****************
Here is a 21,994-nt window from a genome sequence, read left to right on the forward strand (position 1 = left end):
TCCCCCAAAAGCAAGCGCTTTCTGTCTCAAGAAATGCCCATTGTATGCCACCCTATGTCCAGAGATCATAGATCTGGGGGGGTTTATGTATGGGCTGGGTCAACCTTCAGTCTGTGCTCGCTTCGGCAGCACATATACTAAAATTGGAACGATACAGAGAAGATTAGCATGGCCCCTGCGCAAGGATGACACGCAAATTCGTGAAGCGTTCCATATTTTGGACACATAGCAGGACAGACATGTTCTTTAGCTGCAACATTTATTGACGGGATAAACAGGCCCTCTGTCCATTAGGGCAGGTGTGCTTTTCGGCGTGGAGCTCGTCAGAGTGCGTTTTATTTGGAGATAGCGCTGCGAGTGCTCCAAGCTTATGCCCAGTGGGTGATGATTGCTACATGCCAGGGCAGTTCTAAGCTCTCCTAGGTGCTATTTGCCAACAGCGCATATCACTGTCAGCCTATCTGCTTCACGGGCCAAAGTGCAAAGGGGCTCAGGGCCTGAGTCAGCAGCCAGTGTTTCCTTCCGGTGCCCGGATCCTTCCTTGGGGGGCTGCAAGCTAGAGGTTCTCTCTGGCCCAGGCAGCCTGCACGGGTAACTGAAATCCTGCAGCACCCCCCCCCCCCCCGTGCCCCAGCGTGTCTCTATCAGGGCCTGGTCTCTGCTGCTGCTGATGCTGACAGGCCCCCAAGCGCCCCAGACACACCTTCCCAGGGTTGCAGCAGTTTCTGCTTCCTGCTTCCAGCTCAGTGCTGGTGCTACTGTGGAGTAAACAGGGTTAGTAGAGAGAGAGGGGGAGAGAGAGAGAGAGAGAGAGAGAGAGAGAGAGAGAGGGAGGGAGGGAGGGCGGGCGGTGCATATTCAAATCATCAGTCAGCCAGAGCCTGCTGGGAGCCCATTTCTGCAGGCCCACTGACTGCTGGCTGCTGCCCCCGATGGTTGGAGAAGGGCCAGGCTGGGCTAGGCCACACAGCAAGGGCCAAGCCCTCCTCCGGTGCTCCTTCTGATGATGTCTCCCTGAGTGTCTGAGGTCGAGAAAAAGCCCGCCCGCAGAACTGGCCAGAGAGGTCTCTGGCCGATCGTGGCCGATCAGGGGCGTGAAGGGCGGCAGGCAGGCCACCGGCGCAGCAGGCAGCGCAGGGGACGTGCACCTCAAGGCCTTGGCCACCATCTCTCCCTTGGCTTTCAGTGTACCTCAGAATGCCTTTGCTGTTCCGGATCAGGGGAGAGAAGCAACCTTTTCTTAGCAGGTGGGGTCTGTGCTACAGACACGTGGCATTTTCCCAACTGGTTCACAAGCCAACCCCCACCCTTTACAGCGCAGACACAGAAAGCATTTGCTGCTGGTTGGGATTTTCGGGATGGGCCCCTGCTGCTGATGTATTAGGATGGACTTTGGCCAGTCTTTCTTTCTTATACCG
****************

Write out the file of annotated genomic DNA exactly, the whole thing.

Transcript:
Here is a 21,994-nt window from a genome sequence, read left to right on the forward strand (position 1 = left end):
TCCCCCAAAAGCAAGCGCTTTCTGTCTCAAGAAATGCCCATTGTATGCCACCCTATGTCCAGAGATCATAGATCTGGGGGGGTTTATGTATGGGCTGGGTCAACCTTCAGTCTGTGCTCGCTTCGGCAGCACATATACTAAAATTGGAACGATACAGAGAAGATTAGCATGGCCCCTGCGCAAGGATGACACGCAAATTCGTGAAGCGTTCCATATTTTGGACACATAGCAGGACAGACATGTTCTTTAGCTGCAACATTTATTGACGGGATAAACAGGCCCTCTGTCCATTAGGGCAGGTGTGCTTTTCGGCGTGGAGCTCGTCAGAGTGCGTTTTATTTGGAGATAGCGCTGCGAGTGCTCCAAGCTTATGCCCAGTGGGTGATGATTGCTACATGCCAGGGCAGTTCTAAGCTCTCCTAGGTGCTATTTGCCAACAGCGCATATCACTGTCAGCCTATCTGCTTCACGGGCCAAAGTGCAAAGGGGCTCAGGGCCTGAGTCAGCAGCCAGTGTTTCCTTCCGGTGCCCGGATCCTTCCTTGGGGGGCTGCAAGCTAGAGGTTCTCTCTGGCCCAGGCAGCCTGCACGGGTAACTGAAATCCTGCAGCACCCCCCCCCCCCCCGTGCCCCAGCGTGTCTCTATCAGGGCCTGGTCTCTGCTGCTGCTGATGCTGACAGGCCCCCAAGCGCCCCAGACACACCTTCCCAGGGTTGCAGCAGTTTCTGCTTCCTGCTTCCAGCTCAGTGCTGGTGCTACTGTGGAGTAAACAGGGTTAGTAGAGAGAGAGGGGGAGAGAGAGAGAGAGAGAGAGAGAGAGAGAGAGAGAGGGAGGGAGGGAGGGCGGGCGGTGCATATTCAAATCATCAGTCAGCCAGAGCCTGCTGGGAGCCCATTTCTGCAGGCCCACTGACTGCTGGCTGCTGCCCCCGATGGTTGGAGAAGGGCCAGGCTGGGCTAGGCCACACAGCAAGGGCCAAGCCCTCCTCCGGTGCTCCTTCTGATGATGTCTCCCTGAGTGTCTGAGGTCGAGAAAAAGCCCGCCCGCAGAACTGGCCAGAGAGGTCTCTGGCCGATCGTGGCCGATCAGGGGCGTGAAGGGCGGCAGGCAGGCCACCGGCGCAGCAGGCAGCGCAGGGGACGTGCACCTCAAGGCCTTGGCCACCATCTCTCCCTTGGCTTTCAGTGTACCTCAGAATGCCTTTGCTGTTCCGGATCAGGGGAGAGAAGCAACCTTTTCTTAGCAGGTGGGGTCTGTGCTACAGACACGTGGCATTTTCCCAACTGGTTCACAAGCCAACCCCCACCCTTTACAGCGCAGACACAGAAAGCATTTGCTGCTGGTTGGGATTTTCGGGATGGGCCCCTGCTGCTGATGTATTAGGATGGACTTTGGCCAGTCTTTCTTTCTTATACCG